Eddie Joost, an All-Star shortstop who starred for the Philadelphia A’s in the 1940s and 1950s, died yesterday at age 94.
Joost played 17 seasons in the majors but didn’t find consistent success until age 31, when he drew 100 or more walks in six consecutive seasons while posting a .391 on-base percentage with an average of 18 homers and 97 runs per year.
He’s a prime example of how focusing on batting average can significantly undersell a player’s value, as Joost’s excellent defense, strong power for a shortstop, and spectacular plate discipline more than made up for a lowly .239 career batting average.
Consider that Joost had six consecutive 100-walk seasons and the rest of the shortstops in the history of baseball have combined for 21 total 100-walk seasons. And from 1947-1952 he ranked tied for seventh with Yogi Berra among all American League players in Wins Above Replacement behind Ted Williams, Joe DiMaggio, Larry Doby, Phil Rizzuto, Vern Stephens, and Lou Boudreau.
Blue Jays right-hander Marcus Stroman might be headed to the disabled list soon, manager John Gibbons told reporters following Friday’s rain-shortened loss to the Yankees. The righty lasted just four innings on the mound before calling it a night, and gave up five runs, six hits and two walks in a performance that Gibbons claimed was at least partially affected by recurring blister issues on his right middle finger. Now, it looks like he might be removed from the rotation for some much-needed rest and rehabilitation; if so, it’ll be his second such stint this year.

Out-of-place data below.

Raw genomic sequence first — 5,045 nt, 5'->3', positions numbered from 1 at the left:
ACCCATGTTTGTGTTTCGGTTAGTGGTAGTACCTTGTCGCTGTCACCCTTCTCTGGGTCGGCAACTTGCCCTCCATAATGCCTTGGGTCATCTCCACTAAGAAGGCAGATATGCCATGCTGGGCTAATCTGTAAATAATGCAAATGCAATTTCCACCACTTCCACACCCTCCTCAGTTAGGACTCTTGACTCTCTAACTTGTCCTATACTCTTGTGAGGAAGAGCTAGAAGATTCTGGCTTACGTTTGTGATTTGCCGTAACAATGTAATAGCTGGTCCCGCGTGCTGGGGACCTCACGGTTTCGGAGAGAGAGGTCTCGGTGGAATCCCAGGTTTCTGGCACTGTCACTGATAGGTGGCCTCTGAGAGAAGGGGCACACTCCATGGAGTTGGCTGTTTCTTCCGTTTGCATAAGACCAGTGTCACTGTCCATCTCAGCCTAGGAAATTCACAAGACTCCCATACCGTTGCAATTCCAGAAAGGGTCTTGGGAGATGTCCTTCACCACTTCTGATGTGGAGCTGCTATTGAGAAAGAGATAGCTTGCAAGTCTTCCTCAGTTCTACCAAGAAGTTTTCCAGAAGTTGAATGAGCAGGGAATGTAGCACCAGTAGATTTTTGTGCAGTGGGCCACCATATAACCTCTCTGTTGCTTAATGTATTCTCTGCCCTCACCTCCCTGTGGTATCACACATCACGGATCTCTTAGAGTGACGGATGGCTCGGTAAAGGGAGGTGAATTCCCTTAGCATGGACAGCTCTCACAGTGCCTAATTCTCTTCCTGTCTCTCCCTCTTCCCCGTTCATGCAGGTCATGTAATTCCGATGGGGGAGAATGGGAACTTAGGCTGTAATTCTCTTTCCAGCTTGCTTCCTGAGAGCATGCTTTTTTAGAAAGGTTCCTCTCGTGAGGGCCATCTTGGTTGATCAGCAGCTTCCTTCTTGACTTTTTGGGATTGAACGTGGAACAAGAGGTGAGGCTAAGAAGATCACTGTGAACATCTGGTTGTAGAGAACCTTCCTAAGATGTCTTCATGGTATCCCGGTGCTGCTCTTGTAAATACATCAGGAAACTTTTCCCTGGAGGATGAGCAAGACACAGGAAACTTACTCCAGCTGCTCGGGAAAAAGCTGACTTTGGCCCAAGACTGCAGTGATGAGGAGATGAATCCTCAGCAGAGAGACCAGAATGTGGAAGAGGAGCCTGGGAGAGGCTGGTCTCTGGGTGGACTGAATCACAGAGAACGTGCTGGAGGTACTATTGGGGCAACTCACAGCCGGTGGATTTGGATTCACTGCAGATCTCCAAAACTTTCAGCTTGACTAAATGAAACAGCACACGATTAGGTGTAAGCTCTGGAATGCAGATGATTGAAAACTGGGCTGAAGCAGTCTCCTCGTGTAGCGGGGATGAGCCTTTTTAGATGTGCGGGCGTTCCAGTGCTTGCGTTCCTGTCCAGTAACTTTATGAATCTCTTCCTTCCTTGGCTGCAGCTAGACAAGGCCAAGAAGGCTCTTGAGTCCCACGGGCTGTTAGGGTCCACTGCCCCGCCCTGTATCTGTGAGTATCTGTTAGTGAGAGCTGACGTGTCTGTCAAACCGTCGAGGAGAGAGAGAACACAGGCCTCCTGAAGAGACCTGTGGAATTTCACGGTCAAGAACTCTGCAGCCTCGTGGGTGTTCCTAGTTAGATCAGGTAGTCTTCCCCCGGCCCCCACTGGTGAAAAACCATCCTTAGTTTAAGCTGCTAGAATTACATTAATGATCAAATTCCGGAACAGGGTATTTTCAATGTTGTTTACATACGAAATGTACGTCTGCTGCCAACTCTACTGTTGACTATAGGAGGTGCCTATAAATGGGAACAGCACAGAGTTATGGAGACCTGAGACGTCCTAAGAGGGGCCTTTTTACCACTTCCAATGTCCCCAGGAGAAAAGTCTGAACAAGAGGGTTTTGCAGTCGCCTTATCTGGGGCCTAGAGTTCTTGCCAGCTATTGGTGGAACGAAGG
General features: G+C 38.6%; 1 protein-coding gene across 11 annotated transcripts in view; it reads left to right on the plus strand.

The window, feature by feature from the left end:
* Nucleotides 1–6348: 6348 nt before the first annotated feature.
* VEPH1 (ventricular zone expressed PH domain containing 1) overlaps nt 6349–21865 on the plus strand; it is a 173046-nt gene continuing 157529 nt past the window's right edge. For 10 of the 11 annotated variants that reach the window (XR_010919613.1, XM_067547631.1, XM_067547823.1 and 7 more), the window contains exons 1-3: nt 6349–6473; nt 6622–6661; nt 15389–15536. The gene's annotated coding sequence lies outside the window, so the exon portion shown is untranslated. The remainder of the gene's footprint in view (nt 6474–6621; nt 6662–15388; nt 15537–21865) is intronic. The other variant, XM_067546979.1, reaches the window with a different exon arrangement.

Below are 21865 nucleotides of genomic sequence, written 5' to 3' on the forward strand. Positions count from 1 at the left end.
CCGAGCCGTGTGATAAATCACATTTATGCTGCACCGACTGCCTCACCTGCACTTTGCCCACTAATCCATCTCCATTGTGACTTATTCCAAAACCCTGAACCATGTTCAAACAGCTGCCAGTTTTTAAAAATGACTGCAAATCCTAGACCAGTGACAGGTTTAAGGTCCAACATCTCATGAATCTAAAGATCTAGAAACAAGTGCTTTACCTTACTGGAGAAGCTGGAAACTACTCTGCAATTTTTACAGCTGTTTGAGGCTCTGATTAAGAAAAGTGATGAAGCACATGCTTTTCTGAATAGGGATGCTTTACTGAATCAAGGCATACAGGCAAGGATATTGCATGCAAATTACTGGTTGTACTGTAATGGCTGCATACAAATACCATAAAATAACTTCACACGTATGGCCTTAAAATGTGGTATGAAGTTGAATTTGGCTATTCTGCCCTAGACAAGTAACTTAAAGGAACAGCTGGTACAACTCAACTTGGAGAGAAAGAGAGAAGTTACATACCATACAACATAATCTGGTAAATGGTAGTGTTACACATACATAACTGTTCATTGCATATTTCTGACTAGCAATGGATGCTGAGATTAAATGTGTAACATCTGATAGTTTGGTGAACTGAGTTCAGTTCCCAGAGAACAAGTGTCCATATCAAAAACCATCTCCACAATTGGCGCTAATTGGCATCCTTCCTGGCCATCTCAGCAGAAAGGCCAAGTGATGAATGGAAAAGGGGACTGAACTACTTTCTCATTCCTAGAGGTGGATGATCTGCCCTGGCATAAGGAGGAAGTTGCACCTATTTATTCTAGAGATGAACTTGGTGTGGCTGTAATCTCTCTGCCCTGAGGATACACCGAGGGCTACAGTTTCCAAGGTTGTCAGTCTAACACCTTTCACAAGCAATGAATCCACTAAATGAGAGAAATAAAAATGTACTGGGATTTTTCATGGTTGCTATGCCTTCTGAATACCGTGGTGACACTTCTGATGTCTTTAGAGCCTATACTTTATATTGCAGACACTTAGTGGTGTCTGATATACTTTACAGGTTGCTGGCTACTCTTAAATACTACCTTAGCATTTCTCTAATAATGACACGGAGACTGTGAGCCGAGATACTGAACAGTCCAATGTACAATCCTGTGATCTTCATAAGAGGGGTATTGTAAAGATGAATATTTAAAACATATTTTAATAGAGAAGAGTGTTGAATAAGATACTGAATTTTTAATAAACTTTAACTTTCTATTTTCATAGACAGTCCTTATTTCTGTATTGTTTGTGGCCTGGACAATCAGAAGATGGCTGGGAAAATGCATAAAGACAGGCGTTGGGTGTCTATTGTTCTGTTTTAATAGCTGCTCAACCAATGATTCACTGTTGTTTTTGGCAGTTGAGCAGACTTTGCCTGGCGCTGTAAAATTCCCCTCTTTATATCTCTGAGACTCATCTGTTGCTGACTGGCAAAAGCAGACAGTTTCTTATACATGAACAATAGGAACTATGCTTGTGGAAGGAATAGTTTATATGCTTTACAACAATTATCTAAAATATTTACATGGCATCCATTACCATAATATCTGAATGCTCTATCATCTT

Stroman, 27, has struggled to return the kind of winning record and sub-4.00 ERA that characterized his previous seasons with the club, mostly due to the combined seven weeks he missed with blisters on his throwing hand and chronic fatigue in his right shoulder. In a recent start against the Rays, things got even more gruesome when his blister appeared to start bleeding in the middle of his outing and MLB.com’s Gregor Chisholm notes that the wound has constantly interfered with the right-hander’s pitch selection and delivery. When healthy, Stroman has managed a 4-8 record through 18 starts in 2018 with a career-worst 5.27 ERA, 3.2 BB/9 and 6.8 SO/9 in 100 2/3 innings. This will be the first year since 2015 in which he has not logged at least 200 innings in a single season.
While Stroman may not need an extended stay on the DL before he returns to the mound, it’s not clear what kind of timetable the Blue Jays expect for his recovery. He’s been the second-most valuable starter (behind the now-traded J.A. Happ) in a rotation that currently ranks 17th in the majors with a combined 4.90 ERA and 6.8 fWAR.